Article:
Why in news?
- US lawmakers on 22nd May 2020, reintroduced a fine-tuned legislation aimed at reforming the skilled guest worker programme to prevent flight of American jobs and outsourcing, while giving priority to absorbing US-educated foreign technology professionals.
- Administration estimates around 65% of H-1B visas go to Indians.
- The bill would prioritise American workers and restore fairness in visa programmes for skilled foreign workers who are educated in the U.S.
- The law would closing loopholes that have been exploited by body-shopping companies specialising in outsourcing work.
- This law ensures visa applicants who honed their skills at American colleges and universities are a priority over the importation of more foreign workers.
- The H-1B is a United States visa under the Immigration and Nationality Act, and it is one of the most popular visas for foreigners visiting the US for business or trade purpose.
- It is a non-immigrant visa that allows U.S. companies to employ foreign workers in speciality occupations that require theoretical or technical expertise.
- Speciality occupations include specialized fields like IT, finance, accounting, architecture, engineering, mathematics, science, medicine, etc. which usually require a bachelor’s degree or higher.
- US employers wishing to bring in staff for long-term assignment prefer H1B visa because its application is quicker than applying for a US Green Card.
What is a Green Card?
- A green card is a colloquial name for the identification card issued by U.S. Citizenship and Immigration Services to permanent residents, who are legally allowed to live and work in the U.S. indefinitely. Green cards got their nickname because they were green in color from 1946 to 1964.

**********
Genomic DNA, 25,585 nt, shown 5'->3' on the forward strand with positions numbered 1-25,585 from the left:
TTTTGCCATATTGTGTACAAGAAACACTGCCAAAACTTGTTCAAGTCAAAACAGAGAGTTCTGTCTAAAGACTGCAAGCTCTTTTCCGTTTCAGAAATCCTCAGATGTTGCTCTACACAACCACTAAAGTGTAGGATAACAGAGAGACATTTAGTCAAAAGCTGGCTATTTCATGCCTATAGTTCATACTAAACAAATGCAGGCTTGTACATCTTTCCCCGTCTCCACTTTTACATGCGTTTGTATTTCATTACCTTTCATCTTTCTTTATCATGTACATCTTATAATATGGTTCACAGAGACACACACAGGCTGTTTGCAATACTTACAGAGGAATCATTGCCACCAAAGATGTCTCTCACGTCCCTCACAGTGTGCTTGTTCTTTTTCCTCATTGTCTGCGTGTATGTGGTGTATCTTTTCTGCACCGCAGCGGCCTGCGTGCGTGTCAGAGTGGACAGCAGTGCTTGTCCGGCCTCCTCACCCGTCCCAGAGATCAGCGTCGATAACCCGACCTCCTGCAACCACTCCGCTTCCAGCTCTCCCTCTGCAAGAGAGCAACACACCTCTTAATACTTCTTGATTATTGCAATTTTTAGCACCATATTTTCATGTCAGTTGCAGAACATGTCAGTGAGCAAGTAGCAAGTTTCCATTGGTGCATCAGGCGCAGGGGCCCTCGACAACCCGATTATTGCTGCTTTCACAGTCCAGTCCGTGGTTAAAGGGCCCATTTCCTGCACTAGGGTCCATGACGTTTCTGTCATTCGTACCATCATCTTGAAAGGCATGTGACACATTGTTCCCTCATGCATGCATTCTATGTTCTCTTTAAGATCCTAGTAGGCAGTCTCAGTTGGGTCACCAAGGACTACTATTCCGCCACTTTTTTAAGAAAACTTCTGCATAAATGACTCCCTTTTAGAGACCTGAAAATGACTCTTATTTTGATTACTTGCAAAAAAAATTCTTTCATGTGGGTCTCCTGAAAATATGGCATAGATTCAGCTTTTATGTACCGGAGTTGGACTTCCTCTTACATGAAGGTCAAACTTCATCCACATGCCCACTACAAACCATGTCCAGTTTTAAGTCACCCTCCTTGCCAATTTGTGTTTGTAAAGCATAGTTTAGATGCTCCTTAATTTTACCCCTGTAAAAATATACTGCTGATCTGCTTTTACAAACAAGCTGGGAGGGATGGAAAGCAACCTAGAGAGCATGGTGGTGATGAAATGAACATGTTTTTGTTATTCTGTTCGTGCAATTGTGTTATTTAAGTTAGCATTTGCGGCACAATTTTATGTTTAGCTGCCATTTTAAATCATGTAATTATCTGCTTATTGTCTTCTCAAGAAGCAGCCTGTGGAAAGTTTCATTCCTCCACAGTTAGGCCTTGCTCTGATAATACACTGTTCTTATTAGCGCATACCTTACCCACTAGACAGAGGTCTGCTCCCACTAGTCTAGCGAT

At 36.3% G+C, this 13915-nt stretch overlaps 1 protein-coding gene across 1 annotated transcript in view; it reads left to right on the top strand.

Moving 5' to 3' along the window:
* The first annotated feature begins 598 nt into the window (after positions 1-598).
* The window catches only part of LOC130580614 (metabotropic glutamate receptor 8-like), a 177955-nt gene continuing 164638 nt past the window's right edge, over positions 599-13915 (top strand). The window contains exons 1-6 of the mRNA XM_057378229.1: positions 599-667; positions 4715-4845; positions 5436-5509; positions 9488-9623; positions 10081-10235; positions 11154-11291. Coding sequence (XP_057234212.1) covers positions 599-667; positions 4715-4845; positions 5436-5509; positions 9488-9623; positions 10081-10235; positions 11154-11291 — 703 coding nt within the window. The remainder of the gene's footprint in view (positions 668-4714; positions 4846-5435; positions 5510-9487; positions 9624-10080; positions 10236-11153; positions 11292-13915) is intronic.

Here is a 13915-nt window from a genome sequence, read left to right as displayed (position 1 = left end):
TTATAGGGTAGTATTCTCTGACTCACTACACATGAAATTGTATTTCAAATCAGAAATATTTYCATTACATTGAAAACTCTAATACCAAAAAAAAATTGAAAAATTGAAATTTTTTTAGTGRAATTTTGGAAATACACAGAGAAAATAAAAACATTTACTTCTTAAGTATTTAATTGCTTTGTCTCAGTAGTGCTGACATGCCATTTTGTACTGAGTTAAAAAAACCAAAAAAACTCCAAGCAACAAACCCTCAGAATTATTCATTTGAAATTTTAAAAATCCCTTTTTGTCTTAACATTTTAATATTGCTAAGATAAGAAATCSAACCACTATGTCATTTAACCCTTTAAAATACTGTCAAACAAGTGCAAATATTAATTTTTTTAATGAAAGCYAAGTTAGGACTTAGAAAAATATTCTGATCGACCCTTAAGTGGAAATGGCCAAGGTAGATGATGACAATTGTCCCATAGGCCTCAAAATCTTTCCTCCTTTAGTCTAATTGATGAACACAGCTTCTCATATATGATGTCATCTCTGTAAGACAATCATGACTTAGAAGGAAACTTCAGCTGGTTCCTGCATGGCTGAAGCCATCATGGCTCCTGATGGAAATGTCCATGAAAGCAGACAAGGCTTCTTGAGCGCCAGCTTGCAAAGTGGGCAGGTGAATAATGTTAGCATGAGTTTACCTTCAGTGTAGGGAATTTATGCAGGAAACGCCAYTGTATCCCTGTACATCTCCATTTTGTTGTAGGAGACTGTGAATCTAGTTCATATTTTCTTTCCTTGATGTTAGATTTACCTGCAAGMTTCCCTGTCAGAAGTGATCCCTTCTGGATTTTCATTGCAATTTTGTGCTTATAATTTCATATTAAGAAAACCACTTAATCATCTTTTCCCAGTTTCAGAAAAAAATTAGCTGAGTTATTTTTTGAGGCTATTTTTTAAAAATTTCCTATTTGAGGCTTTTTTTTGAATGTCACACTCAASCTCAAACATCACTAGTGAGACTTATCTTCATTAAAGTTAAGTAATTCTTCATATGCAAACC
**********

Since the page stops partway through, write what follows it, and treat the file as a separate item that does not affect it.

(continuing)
- In 2010 they became green again, but the nickname persisted during the intervening decades of blue, pink and yellow “green cards.”
- The green card is a permanent resident ID issued to immigrants in the U.S.
- The green card lottery gives away up to 55,000 annual permanent visas to other countries.
- Permanent residents can be fined or jailed for not having their green card on their person.
- Cards must be renewed every 10 years.
Indian Diaspora in the U.S.
- Immigrants from India first arrived in the United States in small numbers during the early 19th century, primarily as low-skilled farm laborers.
- In recent decades the population has grown substantially, with 2.4 million Indian immigrants residing in the United States as of 2015.
- This makes the foreign born from India the second-largest immigrant group after Mexicans, accounting for almost 6 percent of the 43.3 million foreign-born population.
-Source: Times of India